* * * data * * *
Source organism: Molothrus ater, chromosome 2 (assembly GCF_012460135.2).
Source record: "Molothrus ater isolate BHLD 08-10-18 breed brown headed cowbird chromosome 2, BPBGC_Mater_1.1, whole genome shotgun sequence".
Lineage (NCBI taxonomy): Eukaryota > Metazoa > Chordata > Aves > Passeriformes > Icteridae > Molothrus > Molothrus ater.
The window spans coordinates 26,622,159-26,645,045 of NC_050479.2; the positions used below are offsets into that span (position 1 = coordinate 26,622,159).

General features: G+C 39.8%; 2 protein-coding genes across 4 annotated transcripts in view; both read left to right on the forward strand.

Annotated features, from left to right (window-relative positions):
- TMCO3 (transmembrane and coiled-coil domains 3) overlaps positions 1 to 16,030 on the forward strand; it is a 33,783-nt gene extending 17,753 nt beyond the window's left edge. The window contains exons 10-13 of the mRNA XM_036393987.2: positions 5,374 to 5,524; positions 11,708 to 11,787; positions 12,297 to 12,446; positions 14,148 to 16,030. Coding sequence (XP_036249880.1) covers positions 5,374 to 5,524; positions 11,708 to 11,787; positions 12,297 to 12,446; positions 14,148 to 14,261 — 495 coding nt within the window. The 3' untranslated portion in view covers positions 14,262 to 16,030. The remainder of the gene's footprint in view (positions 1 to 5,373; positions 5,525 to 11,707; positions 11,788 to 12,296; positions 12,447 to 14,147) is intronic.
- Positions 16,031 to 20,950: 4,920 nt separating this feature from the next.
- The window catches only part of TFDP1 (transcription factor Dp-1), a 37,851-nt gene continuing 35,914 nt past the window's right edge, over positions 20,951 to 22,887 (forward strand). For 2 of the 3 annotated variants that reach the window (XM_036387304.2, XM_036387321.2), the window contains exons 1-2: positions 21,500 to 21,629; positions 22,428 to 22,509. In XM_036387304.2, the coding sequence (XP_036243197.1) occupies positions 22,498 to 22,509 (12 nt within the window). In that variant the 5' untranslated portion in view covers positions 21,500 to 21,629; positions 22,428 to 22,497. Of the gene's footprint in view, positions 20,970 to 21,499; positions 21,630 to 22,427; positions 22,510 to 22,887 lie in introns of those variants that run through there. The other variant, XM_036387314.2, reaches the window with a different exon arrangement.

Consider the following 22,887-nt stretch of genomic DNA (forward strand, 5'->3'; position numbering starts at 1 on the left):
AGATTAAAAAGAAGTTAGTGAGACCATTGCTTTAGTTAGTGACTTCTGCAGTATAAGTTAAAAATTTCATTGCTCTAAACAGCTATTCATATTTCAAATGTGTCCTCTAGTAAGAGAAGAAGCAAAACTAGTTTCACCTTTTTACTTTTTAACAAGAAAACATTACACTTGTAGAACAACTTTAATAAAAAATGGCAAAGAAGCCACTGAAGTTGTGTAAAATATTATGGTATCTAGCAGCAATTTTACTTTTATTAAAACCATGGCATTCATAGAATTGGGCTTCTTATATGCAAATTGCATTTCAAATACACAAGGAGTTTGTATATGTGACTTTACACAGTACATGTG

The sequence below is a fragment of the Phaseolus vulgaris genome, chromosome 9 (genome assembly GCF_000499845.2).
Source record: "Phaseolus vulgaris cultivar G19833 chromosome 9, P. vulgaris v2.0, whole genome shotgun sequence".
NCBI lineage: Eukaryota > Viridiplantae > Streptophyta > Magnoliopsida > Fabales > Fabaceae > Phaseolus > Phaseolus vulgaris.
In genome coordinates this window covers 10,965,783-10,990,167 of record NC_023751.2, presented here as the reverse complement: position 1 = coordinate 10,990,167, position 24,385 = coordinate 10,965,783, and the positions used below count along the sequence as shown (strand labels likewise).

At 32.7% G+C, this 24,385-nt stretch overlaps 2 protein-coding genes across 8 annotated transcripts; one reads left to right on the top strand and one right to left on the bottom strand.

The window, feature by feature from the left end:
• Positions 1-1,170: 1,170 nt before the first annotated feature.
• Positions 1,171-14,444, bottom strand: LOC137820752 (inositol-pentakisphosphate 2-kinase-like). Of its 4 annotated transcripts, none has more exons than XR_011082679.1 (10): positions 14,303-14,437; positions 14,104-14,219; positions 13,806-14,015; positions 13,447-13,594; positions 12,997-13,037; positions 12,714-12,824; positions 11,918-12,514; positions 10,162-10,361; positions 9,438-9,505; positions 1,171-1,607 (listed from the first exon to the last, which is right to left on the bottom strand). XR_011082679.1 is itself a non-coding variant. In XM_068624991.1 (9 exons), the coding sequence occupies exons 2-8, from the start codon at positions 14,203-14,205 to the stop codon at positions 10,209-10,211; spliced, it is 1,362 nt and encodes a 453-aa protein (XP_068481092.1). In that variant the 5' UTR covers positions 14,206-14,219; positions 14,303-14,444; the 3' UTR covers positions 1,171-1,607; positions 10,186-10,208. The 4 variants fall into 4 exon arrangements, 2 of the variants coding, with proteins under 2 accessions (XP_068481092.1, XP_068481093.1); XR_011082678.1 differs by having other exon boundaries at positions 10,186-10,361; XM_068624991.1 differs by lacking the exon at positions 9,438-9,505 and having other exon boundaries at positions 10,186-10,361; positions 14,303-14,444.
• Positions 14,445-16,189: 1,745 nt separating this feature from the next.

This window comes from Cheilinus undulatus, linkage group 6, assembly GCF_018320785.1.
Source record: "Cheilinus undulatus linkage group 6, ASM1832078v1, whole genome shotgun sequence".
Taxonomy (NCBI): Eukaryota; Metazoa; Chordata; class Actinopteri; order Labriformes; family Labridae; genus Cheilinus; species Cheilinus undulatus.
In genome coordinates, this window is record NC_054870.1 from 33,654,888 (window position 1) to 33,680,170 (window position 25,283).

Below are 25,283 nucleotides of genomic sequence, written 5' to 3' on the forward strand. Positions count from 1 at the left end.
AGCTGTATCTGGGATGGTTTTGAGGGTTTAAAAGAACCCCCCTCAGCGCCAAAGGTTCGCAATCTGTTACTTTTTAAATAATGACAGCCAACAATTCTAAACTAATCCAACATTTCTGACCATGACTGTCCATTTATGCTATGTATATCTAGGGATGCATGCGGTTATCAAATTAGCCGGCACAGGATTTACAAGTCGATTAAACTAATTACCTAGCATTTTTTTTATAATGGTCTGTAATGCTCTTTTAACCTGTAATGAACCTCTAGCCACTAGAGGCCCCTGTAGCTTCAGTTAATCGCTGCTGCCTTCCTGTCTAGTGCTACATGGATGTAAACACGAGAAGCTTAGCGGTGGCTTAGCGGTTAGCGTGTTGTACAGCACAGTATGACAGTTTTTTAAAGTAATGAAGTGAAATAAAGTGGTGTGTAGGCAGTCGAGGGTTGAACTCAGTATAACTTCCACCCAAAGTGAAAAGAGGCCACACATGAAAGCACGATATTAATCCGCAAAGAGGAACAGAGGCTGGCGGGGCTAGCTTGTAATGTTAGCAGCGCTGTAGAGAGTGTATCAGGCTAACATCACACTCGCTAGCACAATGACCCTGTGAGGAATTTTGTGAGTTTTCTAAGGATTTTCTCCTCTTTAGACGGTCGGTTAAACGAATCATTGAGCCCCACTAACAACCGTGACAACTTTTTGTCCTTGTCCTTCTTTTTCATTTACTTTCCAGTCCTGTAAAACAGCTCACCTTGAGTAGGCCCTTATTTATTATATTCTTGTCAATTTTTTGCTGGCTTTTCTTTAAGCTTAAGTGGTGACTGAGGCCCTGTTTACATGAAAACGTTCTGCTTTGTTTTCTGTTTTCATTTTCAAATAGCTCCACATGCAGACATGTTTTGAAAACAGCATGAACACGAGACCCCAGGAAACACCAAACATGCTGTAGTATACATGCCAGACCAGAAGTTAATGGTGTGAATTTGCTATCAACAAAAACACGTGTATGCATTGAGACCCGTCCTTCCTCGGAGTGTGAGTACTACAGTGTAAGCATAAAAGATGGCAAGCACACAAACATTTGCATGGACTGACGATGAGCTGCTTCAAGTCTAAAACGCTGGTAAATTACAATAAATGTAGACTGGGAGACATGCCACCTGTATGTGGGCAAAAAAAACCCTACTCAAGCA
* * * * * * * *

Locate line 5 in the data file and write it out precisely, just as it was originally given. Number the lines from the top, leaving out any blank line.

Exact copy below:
General features: G+C 39.8%; 2 protein-coding genes across 4 annotated transcripts in view; both read left to right on the forward strand.